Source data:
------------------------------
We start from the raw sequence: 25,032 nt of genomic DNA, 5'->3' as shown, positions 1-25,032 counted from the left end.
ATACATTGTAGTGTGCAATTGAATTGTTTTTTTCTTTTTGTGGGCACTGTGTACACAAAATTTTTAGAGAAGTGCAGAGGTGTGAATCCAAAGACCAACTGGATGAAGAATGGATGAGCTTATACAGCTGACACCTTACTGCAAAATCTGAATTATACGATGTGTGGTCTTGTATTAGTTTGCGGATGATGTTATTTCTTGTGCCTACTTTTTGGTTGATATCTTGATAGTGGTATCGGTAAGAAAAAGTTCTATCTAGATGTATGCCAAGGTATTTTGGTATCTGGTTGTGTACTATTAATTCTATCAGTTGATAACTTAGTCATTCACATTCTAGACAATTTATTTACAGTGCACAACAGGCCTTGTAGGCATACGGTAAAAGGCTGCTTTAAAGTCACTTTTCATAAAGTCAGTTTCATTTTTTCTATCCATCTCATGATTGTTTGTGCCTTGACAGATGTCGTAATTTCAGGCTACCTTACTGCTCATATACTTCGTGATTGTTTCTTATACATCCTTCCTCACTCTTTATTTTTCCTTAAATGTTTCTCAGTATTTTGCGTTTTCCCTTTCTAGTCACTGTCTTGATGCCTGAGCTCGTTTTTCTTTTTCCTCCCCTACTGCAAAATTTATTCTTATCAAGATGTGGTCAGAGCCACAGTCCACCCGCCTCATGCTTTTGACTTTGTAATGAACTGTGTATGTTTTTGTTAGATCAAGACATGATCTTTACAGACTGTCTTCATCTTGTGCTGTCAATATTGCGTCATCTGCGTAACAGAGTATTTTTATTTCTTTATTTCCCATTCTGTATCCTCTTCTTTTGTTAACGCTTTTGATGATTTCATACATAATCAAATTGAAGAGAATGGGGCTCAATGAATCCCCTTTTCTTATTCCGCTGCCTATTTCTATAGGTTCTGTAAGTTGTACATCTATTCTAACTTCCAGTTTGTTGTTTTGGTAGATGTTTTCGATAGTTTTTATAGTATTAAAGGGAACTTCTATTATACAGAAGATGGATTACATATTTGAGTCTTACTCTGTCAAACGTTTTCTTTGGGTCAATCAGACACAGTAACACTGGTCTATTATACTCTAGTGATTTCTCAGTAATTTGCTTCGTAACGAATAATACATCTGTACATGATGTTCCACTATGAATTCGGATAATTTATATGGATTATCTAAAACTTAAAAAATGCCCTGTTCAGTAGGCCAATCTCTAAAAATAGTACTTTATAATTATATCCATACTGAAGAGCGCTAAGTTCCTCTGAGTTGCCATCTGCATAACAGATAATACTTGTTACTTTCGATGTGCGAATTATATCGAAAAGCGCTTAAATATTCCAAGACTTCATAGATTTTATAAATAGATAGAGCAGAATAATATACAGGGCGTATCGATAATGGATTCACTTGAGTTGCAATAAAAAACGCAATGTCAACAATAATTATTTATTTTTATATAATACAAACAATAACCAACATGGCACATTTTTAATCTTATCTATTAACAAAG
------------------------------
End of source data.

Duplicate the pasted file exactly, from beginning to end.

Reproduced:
We start from the raw sequence: 25,032 nt of genomic DNA, 5'->3' as shown, positions 1-25,032 counted from the left end.
ATACATTGTAGTGTGCAATTGAATTGTTTTTTTCTTTTTGTGGGCACTGTGTACACAAAATTTTTAGAGAAGTGCAGAGGTGTGAATCCAAAGACCAACTGGATGAAGAATGGATGAGCTTATACAGCTGACACCTTACTGCAAAATCTGAATTATACGATGTGTGGTCTTGTATTAGTTTGCGGATGATGTTATTTCTTGTGCCTACTTTTTGGTTGATATCTTGATAGTGGTATCGGTAAGAAAAAGTTCTATCTAGATGTATGCCAAGGTATTTTGGTATCTGGTTGTGTACTATTAATTCTATCAGTTGATAACTTAGTCATTCACATTCTAGACAATTTATTTACAGTGCACAACAGGCCTTGTAGGCATACGGTAAAAGGCTGCTTTAAAGTCACTTTTCATAAAGTCAGTTTCATTTTTTCTATCCATCTCATGATTGTTTGTGCCTTGACAGATGTCGTAATTTCAGGCTACCTTACTGCTCATATACTTCGTGATTGTTTCTTATACATCCTTCCTCACTCTTTATTTTTCCTTAAATGTTTCTCAGTATTTTGCGTTTTCCCTTTCTAGTCACTGTCTTGATGCCTGAGCTCGTTTTTCTTTTTCCTCCCCTACTGCAAAATTTATTCTTATCAAGATGTGGTCAGAGCCACAGTCCACCCGCCTCATGCTTTTGACTTTGTAATGAACTGTGTATGTTTTTGTTAGATCAAGACATGATCTTTACAGACTGTCTTCATCTTGTGCTGTCAATATTGCGTCATCTGCGTAACAGAGTATTTTTATTTCTTTATTTCCCATTCTGTATCCTCTTCTTTTGTTAACGCTTTTGATGATTTCATACATAATCAAATTGAAGAGAATGGGGCTCAATGAATCCCCTTTTCTTATTCCGCTGCCTATTTCTATAGGTTCTGTAAGTTGTACATCTATTCTAACTTCCAGTTTGTTGTTTTGGTAGATGTTTTCGATAGTTTTTATAGTATTAAAGGGAACTTCTATTATACAGAAGATGGATTACATATTTGAGTCTTACTCTGTCAAACGTTTTCTTTGGGTCAATCAGACACAGTAACACTGGTCTATTATACTCTAGTGATTTCTCAGTAATTTGCTTCGTAACGAATAATACATCTGTACATGATGTTCCACTATGAATTCGGATAATTTATATGGATTATCTAAAACTTAAAAAATGCCCTGTTCAGTAGGCCAATCTCTAAAAATAGTACTTTATAATTATATCCATACTGAAGAGCGCTAAGTTCCTCTGAGTTGCCATCTGCATAACAGATAATACTTGTTACTTTCGATGTGCGAATTATATCGAAAAGCGCTTAAATATTCCAAGACTTCATAGATTTTATAAATAGATAGAGCAGAATAATATACAGGGCGTATCGATAATGGATTCACTTGAGTTGCAATAAAAAACGCAATGTCAACAATAATTATTTATTTTTATATAATACAAACAATAACCAACATGGCACATTTTTAATCTTATCTATTAACAAAG